By Christina Calloway
PNT senior writer
Elly Marez said she won’t be returning to the Portales City Pool until the city changes the rules of accessibility to the baby pool, an issue she describes as height discrimination.
Marez, a grandmother and Portales resident, says she took her two granddaughters, ages 5 and 18 months, to the pool recently but was met with a dilemma when she was turned away from the baby pool because her older granddaughter was taller than the height limit of 44 inches.
Marez said because her 5-year-old granddaughter couldn’t swim alone in the recreational pool, they had to leave.
She told her story to the Portales City Council earlier this month, which was met with sympathy and a promise to look into the solution. But on Tuesday councilors who sat on the committee to review Marez’ issue said they decided to stick with the height requirement of the pool for safety purposes.
“It’s a disappointment to me that they didn’t change it to an age requirement,” Marez said. “This is silly, we’re talking about toddlers.”
Marez said it shouldn’t matter if her granddaughter was a little bit tall for her age, landing her two inches over the 44-inch line, because she would supervise her.
But Public Works Director John DeSha said children too tall can bump their heads on the slides in the baby pool, which is why the height requirement is set at where it is.
City Councilor Dianne Parker sat on the review committee and said it wasn’t an easy decision to make because she wanted to help Marez.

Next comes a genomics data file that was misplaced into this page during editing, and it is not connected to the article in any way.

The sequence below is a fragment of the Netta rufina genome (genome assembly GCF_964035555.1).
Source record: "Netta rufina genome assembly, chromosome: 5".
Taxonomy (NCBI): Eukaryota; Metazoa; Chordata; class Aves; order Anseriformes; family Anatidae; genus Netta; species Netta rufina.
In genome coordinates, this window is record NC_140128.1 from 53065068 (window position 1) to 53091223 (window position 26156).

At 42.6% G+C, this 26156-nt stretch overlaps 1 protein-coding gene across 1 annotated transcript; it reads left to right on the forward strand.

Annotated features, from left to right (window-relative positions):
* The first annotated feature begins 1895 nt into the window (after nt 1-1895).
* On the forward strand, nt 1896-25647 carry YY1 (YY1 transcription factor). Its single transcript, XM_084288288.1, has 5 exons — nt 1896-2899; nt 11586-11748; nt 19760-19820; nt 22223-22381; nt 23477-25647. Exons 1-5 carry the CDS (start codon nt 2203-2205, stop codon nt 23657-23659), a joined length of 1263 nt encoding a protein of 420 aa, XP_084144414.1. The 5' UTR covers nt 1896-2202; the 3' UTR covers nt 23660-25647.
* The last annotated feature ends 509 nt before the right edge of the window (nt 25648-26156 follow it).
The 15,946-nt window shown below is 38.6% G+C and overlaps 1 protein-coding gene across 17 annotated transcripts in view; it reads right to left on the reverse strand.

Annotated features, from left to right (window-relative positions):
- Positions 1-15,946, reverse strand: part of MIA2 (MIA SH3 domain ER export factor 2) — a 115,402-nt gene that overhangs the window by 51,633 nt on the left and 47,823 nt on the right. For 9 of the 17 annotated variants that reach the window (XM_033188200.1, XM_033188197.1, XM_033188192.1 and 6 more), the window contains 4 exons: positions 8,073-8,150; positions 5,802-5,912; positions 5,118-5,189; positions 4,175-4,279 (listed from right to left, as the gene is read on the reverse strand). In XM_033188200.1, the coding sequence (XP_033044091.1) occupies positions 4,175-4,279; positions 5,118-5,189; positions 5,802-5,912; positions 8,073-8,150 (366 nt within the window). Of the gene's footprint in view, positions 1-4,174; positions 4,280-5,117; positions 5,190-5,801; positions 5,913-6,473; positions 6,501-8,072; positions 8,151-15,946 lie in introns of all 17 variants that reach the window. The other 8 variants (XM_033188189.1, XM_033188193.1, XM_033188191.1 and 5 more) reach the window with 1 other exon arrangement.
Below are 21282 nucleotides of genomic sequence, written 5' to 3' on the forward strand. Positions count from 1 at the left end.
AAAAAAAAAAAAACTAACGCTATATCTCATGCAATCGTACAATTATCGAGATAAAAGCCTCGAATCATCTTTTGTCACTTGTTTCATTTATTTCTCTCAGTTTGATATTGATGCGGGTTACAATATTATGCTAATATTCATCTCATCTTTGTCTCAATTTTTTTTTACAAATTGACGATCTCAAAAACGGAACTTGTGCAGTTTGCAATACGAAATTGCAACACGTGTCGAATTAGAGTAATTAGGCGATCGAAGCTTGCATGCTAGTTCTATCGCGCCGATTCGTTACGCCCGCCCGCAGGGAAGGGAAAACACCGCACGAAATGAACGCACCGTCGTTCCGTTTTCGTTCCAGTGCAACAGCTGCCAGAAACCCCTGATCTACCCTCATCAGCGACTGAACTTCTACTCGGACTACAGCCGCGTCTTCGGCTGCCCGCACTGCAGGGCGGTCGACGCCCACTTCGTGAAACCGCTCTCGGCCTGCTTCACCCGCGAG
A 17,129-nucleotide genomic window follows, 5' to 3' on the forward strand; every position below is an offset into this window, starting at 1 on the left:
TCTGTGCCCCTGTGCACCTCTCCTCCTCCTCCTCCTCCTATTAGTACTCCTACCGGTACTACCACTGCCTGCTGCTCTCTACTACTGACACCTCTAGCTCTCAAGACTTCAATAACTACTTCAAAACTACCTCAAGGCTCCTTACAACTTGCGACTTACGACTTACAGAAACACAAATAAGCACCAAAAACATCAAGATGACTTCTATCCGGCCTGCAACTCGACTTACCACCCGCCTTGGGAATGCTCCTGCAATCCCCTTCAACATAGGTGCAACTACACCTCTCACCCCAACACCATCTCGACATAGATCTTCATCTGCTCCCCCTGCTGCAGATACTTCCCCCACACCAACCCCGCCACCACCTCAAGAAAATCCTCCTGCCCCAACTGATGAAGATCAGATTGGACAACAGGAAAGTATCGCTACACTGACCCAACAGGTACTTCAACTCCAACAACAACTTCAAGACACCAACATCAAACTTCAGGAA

“Sometimes you just have to draw the line. You just have to make a rule somehow, somewhere,” Parker said. “When we do rules, it’s for the protection of the citizens and the children and everyone concerned.”
Parker said it was hard for them to address Marez’ issue because Marez is one of few who had a problem with the height requirement of the baby pool.
“Unfortunately we’re not going to be able to accommodate everyone but the city wants to make sure that everyone’s safe,” Parker said. “In order to do that, there has to be rules that not everyone likes. I feel for (Marez).”
DeSha said the height requirement for the baby pool is based on the slides manufacturer’s recommendation.
DeSha said city officials considered having one lifeguard monitor the slide area of the pool but said they would have to hire one extra lifeguard to do so.
As far as Marez’ problem with the pool, DeSha says he doesn’t know what can be done other than having her bring another chaperone with her so that both of her grandchildren can swim.
“That exact situation does not come up all the time,” DeSha said. “Usually it’s someone who’s 12 and wants to swim in the baby pool.”
Marez says she hopes to find others in her situation so that she can try to convince the city to change the rules because she’ll show a larger group is affected.
“I was pretty disappointed in that entire process,” Marez said. “We’re not using the city pool, I feel like it’s a disservice to some of the population of the pool.”